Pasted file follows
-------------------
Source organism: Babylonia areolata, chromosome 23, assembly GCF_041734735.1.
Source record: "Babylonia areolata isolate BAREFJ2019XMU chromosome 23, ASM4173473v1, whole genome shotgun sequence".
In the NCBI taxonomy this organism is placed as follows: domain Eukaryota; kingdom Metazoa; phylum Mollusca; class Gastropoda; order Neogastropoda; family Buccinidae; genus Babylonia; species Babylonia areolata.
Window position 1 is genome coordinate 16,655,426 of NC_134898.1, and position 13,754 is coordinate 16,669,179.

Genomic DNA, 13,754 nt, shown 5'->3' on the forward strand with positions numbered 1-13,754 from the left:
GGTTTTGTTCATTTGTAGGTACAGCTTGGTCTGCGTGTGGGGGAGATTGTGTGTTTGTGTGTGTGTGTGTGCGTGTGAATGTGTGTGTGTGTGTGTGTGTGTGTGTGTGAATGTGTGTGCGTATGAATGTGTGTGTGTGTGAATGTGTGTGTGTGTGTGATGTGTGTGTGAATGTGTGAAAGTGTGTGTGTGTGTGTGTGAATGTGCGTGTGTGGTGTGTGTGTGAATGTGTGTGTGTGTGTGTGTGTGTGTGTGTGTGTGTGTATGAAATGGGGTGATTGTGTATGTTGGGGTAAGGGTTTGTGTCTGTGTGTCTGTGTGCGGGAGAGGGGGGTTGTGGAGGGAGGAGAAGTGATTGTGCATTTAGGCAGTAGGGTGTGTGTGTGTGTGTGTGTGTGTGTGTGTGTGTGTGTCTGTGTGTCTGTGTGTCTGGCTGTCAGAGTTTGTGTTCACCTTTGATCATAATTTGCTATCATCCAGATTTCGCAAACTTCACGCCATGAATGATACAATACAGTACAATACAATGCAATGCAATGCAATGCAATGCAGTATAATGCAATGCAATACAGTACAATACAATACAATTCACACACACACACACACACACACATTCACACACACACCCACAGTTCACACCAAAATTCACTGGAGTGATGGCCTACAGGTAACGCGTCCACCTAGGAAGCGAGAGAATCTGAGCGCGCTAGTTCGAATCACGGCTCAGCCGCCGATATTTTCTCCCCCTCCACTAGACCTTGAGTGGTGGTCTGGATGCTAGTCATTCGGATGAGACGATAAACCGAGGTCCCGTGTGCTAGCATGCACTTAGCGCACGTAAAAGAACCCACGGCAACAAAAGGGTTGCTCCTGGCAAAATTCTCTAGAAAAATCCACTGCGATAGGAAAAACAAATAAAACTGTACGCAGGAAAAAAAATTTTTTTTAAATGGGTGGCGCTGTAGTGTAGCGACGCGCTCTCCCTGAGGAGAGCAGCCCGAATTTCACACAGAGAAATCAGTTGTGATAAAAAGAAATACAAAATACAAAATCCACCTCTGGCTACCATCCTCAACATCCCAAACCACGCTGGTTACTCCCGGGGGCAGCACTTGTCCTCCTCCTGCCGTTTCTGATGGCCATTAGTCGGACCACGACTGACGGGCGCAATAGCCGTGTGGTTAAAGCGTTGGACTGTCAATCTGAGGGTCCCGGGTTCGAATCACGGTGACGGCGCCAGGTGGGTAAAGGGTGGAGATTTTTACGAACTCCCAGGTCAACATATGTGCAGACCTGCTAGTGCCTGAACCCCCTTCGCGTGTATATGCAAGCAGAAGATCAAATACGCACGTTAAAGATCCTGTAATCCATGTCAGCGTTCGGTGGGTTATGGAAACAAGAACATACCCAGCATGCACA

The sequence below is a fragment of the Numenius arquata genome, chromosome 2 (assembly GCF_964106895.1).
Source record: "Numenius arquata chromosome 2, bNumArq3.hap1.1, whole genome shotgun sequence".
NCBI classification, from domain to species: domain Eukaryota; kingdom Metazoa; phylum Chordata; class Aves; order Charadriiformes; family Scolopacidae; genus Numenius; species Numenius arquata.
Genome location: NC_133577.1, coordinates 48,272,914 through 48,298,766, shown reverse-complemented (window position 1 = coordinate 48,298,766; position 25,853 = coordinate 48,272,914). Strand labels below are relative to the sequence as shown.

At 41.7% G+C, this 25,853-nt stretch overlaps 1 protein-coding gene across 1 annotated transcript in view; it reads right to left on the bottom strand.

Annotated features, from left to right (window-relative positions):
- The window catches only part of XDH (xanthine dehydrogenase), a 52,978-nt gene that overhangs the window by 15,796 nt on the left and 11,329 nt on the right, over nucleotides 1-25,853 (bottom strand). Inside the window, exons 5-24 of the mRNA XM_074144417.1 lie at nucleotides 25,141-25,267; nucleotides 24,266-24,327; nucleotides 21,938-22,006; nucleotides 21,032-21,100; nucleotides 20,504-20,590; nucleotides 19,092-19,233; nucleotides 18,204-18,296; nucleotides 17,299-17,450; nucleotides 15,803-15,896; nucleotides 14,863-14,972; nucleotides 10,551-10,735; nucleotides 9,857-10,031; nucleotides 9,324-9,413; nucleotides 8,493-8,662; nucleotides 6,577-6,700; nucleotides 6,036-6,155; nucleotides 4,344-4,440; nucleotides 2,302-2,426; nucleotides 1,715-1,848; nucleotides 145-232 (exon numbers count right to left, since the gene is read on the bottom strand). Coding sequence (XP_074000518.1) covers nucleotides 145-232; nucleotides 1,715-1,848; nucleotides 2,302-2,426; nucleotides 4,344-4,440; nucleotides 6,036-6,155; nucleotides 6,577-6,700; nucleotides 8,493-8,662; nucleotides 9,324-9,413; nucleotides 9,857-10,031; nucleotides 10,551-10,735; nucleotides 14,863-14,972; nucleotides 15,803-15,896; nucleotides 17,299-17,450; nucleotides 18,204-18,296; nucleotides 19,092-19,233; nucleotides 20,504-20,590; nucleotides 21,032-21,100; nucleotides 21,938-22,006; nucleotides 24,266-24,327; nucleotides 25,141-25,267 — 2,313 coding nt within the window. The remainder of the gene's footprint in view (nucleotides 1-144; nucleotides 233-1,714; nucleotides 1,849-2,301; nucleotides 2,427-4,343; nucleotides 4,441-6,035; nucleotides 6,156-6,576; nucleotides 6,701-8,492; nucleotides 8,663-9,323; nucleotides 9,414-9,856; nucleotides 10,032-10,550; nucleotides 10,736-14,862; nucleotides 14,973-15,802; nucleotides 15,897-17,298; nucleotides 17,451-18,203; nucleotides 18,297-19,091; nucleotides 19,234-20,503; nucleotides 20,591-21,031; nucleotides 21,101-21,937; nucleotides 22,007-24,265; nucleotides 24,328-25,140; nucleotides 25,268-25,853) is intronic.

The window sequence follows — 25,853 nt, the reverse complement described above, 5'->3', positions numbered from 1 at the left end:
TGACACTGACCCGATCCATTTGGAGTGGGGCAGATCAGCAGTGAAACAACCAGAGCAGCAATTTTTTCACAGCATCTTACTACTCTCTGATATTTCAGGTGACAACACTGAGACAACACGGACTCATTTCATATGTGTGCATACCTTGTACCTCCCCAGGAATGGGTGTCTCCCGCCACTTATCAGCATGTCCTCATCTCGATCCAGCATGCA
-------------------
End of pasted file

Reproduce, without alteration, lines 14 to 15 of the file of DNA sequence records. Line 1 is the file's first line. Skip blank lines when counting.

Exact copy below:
The window sequence follows — 25,853 nt, the reverse complement described above, 5'->3', positions numbered from 1 at the left end:
TGACACTGACCCGATCCATTTGGAGTGGGGCAGATCAGCAGTGAAACAACCAGAGCAGCAATTTTTTCACAGCATCTTACTACTCTCTGATATTTCAGGTGACAACACTGAGACAACACGGACTCATTTCATATGTGTGCATACCTTGTACCTCCCCAGGAATGGGTGTCTCCCGCCACTTATCAGCATGTCCTCATCTCGATCCAGCATGCA